Lower Coronavirus Fatality Rate Reported
Researchers at Oxford University updated their Global COVID-19 Case Fatality Rate (CFR) model and discovered some good news
Oxford reported the model indicates a worldwide CFR of 0.72%, as of April 9, 2020.
‘This data is the lowest end of the current CFR prediction interval and in line with several other estimates,’ wrote Jason Oke and Carl Heneghan.
‘The current COVID outbreak seems to be following previous pandemics: initial CFRs start high and trend downwards.’
‘For example, In Wuhan, the CFR has gone down from 17% in the initial phase to near 1% in the late stage.’
‘Evaluating CFR during a pandemic is, however, a very hazardous exercise, CFR rates are subject to selection bias, depending on who is tested for what reasons.’
‘Previous high-end CFR estimates should be treated with caution as the H1N1 (Swine Flu .02%) pandemic highlights that original estimates were off by a factor greater than 10.’
‘It is now essential to understand whether individuals are dying with or from the disease.’
‘Understanding this issue is critical.’
‘Cause of death information from death certificates is often inaccurate and incomplete, particularly for conditions such as pneumonia.’
‘Differences in how COVID-19 disease fatalities are attributed vary from dying with the disease (association), which is not the same as dying from the disease (causation).’
An example is a cardiovascular disease (CVD).
Most acute viral infections have 3 short-term effects on the CVD system, which can lead to miscoding, such as:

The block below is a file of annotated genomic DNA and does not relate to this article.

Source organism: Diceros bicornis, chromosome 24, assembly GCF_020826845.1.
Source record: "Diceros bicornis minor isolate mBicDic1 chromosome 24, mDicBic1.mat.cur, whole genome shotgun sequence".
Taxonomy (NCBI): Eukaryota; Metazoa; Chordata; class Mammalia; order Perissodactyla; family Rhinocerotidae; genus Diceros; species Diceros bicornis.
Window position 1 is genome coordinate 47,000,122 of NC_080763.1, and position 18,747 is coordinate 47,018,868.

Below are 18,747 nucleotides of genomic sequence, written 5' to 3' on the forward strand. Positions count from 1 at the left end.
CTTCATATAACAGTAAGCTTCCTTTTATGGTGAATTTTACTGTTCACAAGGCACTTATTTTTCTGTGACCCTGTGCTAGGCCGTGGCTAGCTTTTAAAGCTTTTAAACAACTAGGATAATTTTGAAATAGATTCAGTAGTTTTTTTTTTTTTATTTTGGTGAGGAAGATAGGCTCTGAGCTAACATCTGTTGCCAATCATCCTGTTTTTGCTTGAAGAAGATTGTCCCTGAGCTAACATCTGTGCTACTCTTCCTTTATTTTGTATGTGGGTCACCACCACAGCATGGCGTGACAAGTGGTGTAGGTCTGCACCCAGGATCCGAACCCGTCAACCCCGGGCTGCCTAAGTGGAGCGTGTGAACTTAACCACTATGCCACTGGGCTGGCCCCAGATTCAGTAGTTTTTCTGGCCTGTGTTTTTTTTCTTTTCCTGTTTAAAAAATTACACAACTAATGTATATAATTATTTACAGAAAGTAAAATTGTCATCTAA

- the inflammatory response can increase the risk of an acute coronary syndrome;
- depression of the myocardium can worsen heart failure, and,
- inflammation can unmask heart arrhythmias.
While similar to coronaviruses, seasonal influenza infections can increase CVD fatalities significantly, and community-level rises in Influenza-like illness lead to rises in CVD mortality as well.
Disclaimer: This article has not been peer-reviewed; it should not replace individual clinical judgements and the sources cited should be checked. The views expressed in this commentary represent the views of the authors and not necessarily those of the host institution, the NHS, the NIHR, or the Department of Health and Social Care.
These CFRs are in the early stage of the SARS-CoV-2 pandemic and are subject to considerable uncertainties, which means the estimates are likely to change as more data emerges.
The researcher’s views are not a substitute for professional medical advice.
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